Research shows that a new ice age could well have been upon us in the next millennium were it not for increases in CO2 due to humans, despite the advantageous trend in solar radiation of our current age.
In terms of the ebb and flow of the Earth’s climate over the course of its history, the next ice age is starting to look overdue. Periods between recent ice ages, or ‘interglacials’, average out to be around 11 thousand years, and it’s currently been 11, 600 since the last multi-millennial winter. Although it is almost impossible to predict exactly when the next ice age will occur (if it will at all), it is clear that a global freeze is not on the horizon; the amount of CO2 emitted by human activity and the enhanced greenhouse effect that results all but preclude it. But what if we weren’t around and CO2 was lower?
In a paper published in Nature Geoscience this week, new research proposes that the next ice age would have been kick-started sometime in the next thousand years, just round the corner in the context of the Earth’s lifespan, if CO2 was sufficiently low.
By looking at the onset of abrupt flip-flops in the temperature contrast between Greenland and Antarctica (extreme climate behaviour that would have only been possible if vast and expanding ice sheets were disrupting ocean circulation), the researchers believe they have been able to identify the fingerprint of an ice age activation, or the ‘glacial inception’.
By applying this fingerprinting method to an interglacial period with nearly identical solar radiation, or ‘insolation’, to our own – some 780 thousand years ago – the researchers have been able to determine that glacial inception would indeed be expected to occur sometime soon.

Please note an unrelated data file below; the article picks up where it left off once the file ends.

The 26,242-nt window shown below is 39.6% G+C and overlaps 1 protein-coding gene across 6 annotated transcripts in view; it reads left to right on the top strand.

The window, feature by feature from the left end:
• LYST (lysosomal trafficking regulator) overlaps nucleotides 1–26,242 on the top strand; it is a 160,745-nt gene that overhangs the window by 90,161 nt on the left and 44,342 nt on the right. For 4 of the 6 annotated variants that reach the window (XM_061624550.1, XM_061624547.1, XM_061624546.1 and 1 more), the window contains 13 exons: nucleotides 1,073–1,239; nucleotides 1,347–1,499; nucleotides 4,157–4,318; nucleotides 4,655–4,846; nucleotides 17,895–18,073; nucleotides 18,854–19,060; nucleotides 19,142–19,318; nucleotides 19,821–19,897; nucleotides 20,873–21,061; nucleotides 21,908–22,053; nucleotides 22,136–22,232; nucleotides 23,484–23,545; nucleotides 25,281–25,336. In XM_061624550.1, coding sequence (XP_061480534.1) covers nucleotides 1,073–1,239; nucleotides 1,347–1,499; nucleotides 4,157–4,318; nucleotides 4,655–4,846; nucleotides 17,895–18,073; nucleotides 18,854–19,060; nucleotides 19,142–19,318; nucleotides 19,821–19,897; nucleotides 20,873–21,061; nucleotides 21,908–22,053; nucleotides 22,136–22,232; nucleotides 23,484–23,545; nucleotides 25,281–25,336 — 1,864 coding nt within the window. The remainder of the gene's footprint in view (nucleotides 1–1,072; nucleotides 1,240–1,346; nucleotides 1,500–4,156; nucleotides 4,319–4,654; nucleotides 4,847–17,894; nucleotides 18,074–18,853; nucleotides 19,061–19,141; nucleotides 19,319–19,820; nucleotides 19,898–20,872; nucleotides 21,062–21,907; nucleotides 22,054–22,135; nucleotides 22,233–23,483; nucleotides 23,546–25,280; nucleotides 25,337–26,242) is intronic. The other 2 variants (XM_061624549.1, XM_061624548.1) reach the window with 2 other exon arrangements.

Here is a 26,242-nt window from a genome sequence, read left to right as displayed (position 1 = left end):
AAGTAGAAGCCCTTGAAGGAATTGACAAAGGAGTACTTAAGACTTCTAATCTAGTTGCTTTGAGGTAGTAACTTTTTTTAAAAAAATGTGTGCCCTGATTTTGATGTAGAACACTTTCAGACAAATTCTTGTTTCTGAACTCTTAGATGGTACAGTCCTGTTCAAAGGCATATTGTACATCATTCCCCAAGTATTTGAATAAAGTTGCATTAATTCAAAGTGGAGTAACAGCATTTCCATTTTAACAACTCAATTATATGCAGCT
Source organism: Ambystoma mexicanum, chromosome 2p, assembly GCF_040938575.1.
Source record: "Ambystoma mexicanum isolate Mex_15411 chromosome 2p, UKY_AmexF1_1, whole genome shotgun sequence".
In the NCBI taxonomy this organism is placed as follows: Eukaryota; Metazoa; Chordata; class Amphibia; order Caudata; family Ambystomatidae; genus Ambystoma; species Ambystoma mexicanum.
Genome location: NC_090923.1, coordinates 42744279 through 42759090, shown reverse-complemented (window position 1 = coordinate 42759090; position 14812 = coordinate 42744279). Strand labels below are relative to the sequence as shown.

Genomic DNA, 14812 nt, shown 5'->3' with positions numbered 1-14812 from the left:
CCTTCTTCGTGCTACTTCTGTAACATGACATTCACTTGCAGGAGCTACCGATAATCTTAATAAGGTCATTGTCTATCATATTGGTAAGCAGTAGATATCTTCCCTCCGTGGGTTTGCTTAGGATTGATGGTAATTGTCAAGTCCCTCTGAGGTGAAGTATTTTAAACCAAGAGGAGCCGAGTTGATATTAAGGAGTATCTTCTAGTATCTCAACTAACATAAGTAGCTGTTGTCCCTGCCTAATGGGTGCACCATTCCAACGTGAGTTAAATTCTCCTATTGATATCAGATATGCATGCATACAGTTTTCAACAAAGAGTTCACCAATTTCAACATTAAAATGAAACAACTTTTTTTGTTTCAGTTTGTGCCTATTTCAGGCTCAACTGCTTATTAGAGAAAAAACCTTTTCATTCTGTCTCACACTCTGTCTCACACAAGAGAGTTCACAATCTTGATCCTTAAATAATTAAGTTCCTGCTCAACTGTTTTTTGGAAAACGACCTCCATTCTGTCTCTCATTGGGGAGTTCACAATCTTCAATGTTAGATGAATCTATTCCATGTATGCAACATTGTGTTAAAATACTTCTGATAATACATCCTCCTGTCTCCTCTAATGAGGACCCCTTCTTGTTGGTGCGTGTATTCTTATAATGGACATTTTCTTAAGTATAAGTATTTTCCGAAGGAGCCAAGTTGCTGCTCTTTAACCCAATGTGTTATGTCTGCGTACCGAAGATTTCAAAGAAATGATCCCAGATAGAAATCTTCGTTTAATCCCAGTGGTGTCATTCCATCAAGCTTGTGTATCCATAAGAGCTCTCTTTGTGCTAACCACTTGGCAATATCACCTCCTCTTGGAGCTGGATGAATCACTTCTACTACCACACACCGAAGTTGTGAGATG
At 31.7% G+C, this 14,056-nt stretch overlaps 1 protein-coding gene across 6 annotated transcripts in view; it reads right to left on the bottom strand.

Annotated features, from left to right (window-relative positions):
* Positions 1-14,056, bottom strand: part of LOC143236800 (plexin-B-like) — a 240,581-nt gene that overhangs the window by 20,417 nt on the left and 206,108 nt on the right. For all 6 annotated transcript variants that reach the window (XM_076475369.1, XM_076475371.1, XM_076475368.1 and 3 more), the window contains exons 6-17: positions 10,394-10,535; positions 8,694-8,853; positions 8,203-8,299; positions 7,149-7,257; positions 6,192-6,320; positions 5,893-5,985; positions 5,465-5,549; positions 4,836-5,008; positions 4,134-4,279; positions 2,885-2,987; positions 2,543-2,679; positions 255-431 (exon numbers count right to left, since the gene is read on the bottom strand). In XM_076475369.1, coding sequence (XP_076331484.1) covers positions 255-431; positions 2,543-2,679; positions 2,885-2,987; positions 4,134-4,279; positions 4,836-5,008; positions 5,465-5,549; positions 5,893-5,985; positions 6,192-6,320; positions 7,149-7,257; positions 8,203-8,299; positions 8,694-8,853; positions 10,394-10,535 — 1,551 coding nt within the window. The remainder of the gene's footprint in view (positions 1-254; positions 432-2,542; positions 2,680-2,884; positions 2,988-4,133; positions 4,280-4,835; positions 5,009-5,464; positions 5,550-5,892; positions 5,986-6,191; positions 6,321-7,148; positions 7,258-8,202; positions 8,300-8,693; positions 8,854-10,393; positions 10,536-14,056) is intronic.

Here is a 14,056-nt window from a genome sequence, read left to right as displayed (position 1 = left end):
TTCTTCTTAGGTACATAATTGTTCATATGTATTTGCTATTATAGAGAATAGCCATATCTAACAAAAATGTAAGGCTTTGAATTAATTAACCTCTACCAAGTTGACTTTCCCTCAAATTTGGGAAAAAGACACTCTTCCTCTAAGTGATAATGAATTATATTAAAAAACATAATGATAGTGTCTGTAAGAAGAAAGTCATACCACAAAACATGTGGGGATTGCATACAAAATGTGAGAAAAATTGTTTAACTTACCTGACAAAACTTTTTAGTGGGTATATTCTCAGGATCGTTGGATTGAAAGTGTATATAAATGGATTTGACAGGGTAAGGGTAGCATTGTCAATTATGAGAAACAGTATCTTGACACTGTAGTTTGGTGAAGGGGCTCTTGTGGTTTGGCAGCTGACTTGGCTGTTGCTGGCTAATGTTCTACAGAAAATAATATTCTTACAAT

“The mystery of the ice ages, which represent the dominant mode of climate change over the past few million years, is that while we can identify the various ingredients that have contributed to them, it’s the arrangement of these ingredients, and how they march to the beat of subtle changes in seasonality, that we lack an understanding of,” says Dr Luke Skinner from the Department of Earth Sciences, who helped to conduct the research with Professor David Hodell and their colleague Professor Chronis Tzedakis from University College London.
Insolation, the seasonal and latitudinal distribution of solar radiation energy, changes over tens of thousands of years due to the variations in the Earth’s orbit around the sun. It has long been apparent that insolation changes have acted as a pace-maker for the ice-ages. But, like a metronome paces music, it sets the beat of climate change but not its every movement. The changing concentrations of greenhouse gases, CO2 in particular, are evidently what determine when a shift in insolation will trigger climate change.
“From 8,000 years ago, as human civilization flourished, CO2 reversed its initial downward trend and drifted upwards, accelerating sharply with the industrial revolution,” says Skinner. “Although the contribution of human activities to the pre-industrial drift in CO2 remains debated, our work suggests that natural insolation will not be cancelling the impacts of man-made global warming.”